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| Review

The Great Show Accusations True at SZA’s Climate Pledge Concert


SZA performed everything from “SOS” and nearly everything from 2017’s “CTRL."

The quote invoked probably the most often when on the subject of Joni Mitchell and her 1971 masterpiece “Blue” is the one where she said that when she wrote it she was so defenseless she felt not much stronger than the thin cellophane wrapping on a box of cigarettes. I’m reminded of this excessively repeated line sometimes when I listen to SZA, not because I think of her and Mitchell as kindred spirits (though I do) or because it too describes the state SZA tends to be in when she writes her music. (Since she can be relied on to take a lot longer than imperial-run Mitchell to complete an album, an LP’s worth of emotional introspection from SZA runs a wider gamut.) It has more to do with how much it can feel when a certain song of hers really hits like the separation between her and the listener is about as thin as that delicate packaging. Few artists of her generation with her same commercial chokehold are as good at sparking such intimate I’m-here-for-you empathy as well the feeling that she is elaborating on better than just about anybody the frustrations of modern love and the attendantly fluctuating feelings of hopeless I’m-a-loser spiraling or I’m-too-good-for-this bad b*tchery when something doesn’t work out. She’s not a pop star who towers over you. It’s more like she’s sitting across from or next to you, and you appreciate, maybe even feel consoled by, the sort of should-she-be-telling-me-this oversharing her mom, per the New York Times, worries she indulges too much but without which we couldn’t imagine living once we’ve gotten an earful.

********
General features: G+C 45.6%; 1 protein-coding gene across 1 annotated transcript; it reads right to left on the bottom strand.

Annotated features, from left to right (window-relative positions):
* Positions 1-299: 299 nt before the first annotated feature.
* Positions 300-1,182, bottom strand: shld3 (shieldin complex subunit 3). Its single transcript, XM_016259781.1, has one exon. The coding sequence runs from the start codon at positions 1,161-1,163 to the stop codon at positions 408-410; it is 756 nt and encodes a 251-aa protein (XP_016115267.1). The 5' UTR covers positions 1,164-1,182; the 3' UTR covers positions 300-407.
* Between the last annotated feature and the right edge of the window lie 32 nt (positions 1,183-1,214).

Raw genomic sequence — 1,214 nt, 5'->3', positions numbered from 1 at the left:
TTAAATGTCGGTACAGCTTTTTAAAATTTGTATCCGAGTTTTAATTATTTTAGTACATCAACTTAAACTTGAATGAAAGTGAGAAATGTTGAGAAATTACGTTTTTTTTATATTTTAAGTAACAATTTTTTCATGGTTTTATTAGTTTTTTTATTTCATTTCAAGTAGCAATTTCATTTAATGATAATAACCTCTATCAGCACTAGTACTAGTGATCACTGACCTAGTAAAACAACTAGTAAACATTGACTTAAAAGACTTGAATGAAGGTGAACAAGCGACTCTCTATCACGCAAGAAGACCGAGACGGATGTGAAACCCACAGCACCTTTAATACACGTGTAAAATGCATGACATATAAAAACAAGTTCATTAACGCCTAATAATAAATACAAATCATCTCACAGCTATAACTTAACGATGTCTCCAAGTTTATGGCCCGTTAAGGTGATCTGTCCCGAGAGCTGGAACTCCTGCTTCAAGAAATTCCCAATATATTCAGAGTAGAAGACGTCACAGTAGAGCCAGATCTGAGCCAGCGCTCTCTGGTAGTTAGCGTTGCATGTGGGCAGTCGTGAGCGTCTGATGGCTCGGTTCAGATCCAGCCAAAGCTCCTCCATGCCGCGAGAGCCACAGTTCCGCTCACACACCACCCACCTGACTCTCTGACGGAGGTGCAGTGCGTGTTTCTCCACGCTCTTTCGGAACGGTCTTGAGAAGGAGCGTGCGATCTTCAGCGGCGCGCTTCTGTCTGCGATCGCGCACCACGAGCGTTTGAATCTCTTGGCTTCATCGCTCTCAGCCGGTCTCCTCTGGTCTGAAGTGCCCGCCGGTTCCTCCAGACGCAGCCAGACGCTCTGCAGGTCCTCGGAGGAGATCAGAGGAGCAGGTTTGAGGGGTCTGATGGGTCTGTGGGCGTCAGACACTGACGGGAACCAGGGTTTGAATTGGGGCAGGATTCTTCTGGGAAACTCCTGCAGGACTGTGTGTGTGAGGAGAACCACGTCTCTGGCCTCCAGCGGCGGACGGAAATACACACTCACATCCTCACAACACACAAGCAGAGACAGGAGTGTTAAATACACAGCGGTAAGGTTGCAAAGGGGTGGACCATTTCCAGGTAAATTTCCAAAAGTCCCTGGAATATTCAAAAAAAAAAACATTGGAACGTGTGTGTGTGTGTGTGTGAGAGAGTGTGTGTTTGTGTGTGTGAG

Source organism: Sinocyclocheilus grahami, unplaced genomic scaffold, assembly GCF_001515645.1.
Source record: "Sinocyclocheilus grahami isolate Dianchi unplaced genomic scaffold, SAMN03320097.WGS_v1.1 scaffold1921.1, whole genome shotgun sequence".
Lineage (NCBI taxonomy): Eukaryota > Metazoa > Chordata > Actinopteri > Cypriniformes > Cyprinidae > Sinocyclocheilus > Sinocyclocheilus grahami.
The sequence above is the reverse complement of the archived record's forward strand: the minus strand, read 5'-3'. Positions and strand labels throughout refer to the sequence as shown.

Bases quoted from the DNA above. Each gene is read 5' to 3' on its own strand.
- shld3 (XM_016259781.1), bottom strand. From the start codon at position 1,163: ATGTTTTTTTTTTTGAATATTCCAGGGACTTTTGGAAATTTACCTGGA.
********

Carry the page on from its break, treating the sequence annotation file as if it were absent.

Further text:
Save for a couple handful-of-second clips I couldn’t help but sneak a peek at on YouTube, I went into SZA’s show at the Climate Pledge Arena on Thursday — her fourth-to-last on a tour supporting her quasi-surprise-dropped, universally acclaimed, charts-hogging first new album in five years, “SOS” — not really knowing what to expect. I was better acquainted with a sense of dread in the lead-up. I can chalk that up to worrying about how well the body of work of a confession-prone artist can translate when their songs of close-quarters intimacy are forced to contend with the type of large stage that can persuasively expand the domain of some performers and dwarf others. 

It turns out that SZA, by turns commanding and playful in a Seattle that received her with Beatles-esque rapturement, is someone at home in the former. Strictly abiding by an ambitiously mounted nautical theme whose constantly moving props included an enormous anchor, a lighthouse, a diving board, a boat-as-a-second-stage, and an orange raft that at one point propelled her in the air deep into the audience, SZA’s imposing stage setup nicely complemented songs whose heart-on-their-sleeve emotions feel huge as is. 


SZA was joined intermittently by a quartet of backup dancers.